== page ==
Security Today – Magic or just a throwback to a 1960’s episode of Star Trek?

August 9, 2011 - 2 Comments

Stealing a quote from Arthur C. Clarke: “Any technology, sufficiently developed, is indistinguishable from magic”. Some people would certainly consider security these days as magic. Okay, so much for that reference, but what does Star Trek have to do with government and security, my typical topics. Star Trek, although mostly about exploration sure seemed to have a bit of a “Space Military” characteristic to it. Isn’t that what the Star Fleet was all about? (no offense intended, Capt. Kirk.)

Lately, I’ve been doing some research for a paper on the integration of physical and logical security (I did an initial paper that you can see here: Click on “The Necessity of Security”) and it dawned on me how very similar the technology of today is to the science fiction of the 1960’s, or in Mr. Clarke’s case, magic. So here is a synopsis of some of my observations. I’m sure there are more; please feel free to reply with what I’ve missed or your own favorites.

Can you tell me who had the first big screen TV? Well, maybe not a television, but I can tell you who had the first TelePresence unit in the universe. That would be the Starship Enterprise. Big screen, 2-way audio/video, high definition. Everyone wanted one, they were all the rage. And how about the “Replicator”, a.k.a. protein resequencer, a term that originated on the Star Trek series. It was capable of creating any food or drink requested, and in later shows, many other devices. Hmmm, now that sounds a little like the 3D printers that are getting a lot of attention these days. As a matter of fact, not only are they capable of printing rigid objects, but Dr. Anthony Atala, director of Wake Forest’s Institute of Regenerative Medicine, recently printed a real, working kidney. Now that’s what I call resequencing protein.

So what about security and technology. What was the badge on their chest, their communicator? It had voice recognition and could be used to identify and locate anyone, anywhere in the universe. It was voice controlled once tapped, and it sounds and acts a lot like my cell phone. Have cell phones come a long way, or do they have a long way to go?

The communicator appeared to be much more than just a 2-way communications device. Remember all those sliding doors on the Enterprise? I don’t ever recall seeing a doorknob, card swipe or motion detector anywhere. How did they know who was allowed into each location? Somehow they found a way to integrate physical and logical security. The communicator worn by every person was detected and the doors would open as they approached assuming they had access. Cell phones as a way to access everything, everywhere? Hmmm, now we’re getting to the next paper, so I don’t want to give too much away.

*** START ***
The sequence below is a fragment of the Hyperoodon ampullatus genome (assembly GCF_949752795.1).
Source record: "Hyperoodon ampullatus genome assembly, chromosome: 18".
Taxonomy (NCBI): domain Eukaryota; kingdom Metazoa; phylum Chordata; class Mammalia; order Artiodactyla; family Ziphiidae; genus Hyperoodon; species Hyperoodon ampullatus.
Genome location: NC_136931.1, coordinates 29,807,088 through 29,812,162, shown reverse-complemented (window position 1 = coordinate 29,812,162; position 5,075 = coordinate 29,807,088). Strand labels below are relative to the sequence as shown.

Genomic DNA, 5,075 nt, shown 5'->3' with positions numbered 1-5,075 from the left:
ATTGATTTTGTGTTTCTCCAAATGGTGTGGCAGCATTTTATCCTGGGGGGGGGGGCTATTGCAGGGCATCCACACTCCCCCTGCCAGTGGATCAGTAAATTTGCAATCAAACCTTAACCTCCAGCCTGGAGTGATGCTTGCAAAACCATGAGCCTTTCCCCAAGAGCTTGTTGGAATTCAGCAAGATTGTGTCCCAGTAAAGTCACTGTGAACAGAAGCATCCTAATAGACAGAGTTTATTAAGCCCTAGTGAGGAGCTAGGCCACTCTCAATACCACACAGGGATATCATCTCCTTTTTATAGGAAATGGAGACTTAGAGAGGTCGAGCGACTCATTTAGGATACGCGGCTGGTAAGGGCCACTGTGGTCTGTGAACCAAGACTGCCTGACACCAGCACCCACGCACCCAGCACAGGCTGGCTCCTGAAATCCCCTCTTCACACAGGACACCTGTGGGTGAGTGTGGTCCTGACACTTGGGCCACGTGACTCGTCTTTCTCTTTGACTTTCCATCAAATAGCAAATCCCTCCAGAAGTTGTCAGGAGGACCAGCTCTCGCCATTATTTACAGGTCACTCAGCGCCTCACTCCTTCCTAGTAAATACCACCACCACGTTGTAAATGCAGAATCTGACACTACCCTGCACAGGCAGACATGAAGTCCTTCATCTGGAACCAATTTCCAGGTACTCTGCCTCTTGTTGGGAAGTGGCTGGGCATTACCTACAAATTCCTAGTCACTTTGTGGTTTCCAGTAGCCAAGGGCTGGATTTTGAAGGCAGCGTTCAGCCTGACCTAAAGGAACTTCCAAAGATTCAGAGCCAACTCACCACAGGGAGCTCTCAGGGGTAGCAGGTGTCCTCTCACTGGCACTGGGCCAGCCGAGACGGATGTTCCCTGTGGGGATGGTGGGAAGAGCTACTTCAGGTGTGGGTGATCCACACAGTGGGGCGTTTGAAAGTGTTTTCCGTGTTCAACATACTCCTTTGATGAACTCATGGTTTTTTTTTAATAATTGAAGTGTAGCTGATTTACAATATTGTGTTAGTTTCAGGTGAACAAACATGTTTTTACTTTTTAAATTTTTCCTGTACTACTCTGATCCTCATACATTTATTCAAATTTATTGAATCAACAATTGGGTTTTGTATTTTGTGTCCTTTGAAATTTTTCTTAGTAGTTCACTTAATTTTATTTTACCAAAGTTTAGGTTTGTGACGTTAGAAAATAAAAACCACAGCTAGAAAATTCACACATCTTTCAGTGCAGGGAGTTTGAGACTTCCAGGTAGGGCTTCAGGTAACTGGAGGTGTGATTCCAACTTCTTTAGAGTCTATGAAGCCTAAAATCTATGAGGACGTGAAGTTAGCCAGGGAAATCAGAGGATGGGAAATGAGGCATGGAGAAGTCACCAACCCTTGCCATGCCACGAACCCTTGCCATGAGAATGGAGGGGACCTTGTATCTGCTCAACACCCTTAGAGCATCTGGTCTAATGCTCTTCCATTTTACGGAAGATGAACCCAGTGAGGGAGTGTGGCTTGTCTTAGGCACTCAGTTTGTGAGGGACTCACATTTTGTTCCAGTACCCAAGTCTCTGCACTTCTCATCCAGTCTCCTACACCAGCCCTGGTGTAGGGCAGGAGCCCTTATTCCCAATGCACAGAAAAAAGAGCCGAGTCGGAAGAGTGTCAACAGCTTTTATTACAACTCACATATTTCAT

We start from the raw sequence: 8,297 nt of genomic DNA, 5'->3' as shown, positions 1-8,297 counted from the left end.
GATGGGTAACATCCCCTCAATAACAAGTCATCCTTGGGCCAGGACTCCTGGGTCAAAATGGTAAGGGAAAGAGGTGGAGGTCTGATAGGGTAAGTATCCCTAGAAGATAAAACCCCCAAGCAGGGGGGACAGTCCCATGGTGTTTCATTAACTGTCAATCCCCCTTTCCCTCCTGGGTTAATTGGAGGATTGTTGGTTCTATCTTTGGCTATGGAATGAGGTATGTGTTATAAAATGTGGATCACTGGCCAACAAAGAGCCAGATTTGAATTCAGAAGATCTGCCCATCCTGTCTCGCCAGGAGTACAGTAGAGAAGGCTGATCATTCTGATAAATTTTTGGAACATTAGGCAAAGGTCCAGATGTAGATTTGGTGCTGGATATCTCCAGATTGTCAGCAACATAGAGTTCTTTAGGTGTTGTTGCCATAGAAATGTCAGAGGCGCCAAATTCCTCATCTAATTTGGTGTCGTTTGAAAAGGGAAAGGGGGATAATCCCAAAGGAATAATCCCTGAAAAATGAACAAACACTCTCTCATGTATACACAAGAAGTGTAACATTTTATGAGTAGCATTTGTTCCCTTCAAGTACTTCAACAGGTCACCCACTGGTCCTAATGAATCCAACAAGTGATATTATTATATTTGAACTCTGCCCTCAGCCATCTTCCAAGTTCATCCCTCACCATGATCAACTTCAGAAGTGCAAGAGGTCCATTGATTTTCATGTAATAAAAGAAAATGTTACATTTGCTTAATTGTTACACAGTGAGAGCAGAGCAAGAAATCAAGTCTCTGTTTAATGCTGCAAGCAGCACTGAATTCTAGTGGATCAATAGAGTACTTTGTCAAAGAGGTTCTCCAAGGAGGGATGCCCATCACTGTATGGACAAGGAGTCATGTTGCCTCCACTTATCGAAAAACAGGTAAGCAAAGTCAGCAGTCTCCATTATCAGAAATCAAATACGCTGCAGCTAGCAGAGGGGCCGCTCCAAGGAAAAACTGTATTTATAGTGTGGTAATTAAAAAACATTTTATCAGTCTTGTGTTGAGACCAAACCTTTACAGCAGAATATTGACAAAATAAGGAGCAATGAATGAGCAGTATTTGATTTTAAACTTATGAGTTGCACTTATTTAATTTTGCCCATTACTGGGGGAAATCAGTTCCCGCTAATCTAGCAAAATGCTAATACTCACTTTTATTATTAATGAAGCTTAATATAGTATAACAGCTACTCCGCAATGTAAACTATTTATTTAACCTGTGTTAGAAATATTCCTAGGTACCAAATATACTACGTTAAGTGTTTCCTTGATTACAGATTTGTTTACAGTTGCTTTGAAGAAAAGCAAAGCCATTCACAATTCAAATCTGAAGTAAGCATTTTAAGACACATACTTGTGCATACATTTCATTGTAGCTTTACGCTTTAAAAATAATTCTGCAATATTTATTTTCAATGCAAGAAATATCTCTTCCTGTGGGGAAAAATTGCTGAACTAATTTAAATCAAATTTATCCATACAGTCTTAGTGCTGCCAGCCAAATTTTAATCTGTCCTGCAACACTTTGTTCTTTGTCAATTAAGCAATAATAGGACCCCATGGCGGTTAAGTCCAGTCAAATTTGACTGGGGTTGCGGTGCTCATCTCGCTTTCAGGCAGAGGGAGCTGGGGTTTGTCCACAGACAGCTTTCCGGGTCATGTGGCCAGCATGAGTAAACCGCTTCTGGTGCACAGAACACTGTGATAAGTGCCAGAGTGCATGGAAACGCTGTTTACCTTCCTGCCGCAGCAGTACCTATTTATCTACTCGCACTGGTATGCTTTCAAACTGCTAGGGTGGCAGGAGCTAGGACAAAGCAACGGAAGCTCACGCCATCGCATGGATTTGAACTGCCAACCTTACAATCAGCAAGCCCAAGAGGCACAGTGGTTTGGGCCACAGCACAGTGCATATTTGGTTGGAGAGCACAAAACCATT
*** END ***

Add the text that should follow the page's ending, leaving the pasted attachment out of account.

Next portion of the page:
What about video and video surveillance. Apparently, a camera everywhere, although never seen, that had an inexhaustible amount of video storage, since you could find video from any location, any direction, from any time in the past, present, and sometimes future, that included all of the travel logs. And talking computers, named “Computer” if I remember correctly. Very original. Knew everything there was to know, ran all the systems, located crew members, etc. I don’t ever recall seeing the computer, but it was there, somewhere behind all the panels, knobs and lights that they would show. Some of cloud computing’s finest moments.

So much for reminiscing, let’s get back to reality. Way back when the security industry was first forming, it was considered security, not physical, logical, cyber, just security. Physical and Logical were one, and the systems interacted as one, just like they should. So where did we go awry? When did physical and logical security become separate entities? Well, who knows, who cares, it is what it is. But now, it’s my opinion that the technology is available to integrate the two and that’s what I’m all about and what got me to reminiscing in the first place. Watch for my next paper on the integration of physical and logical security, coming soon, and feel free to comment on the integration of the two, or, any technology, security or otherwise, that I’ve left out of this post. I’d love to hear your comments about how today’s security parallels science fiction of the 60’s, whether it’s Star Trek or some other show.

Until they figure out the transporter, warp speed Mr. Sulu. Let’s go home.


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  1. Oh, yeah. Good catch, Bob. I forgot all about the tablets they carried around. I wonder if they had to use iTunes to load programs, or if they were centrally managed 🙂

    What else did I miss?


  2. Yes and the little tablets look very much like the tablets of today. Wonder if they had trouble with wireless security and signal propagation.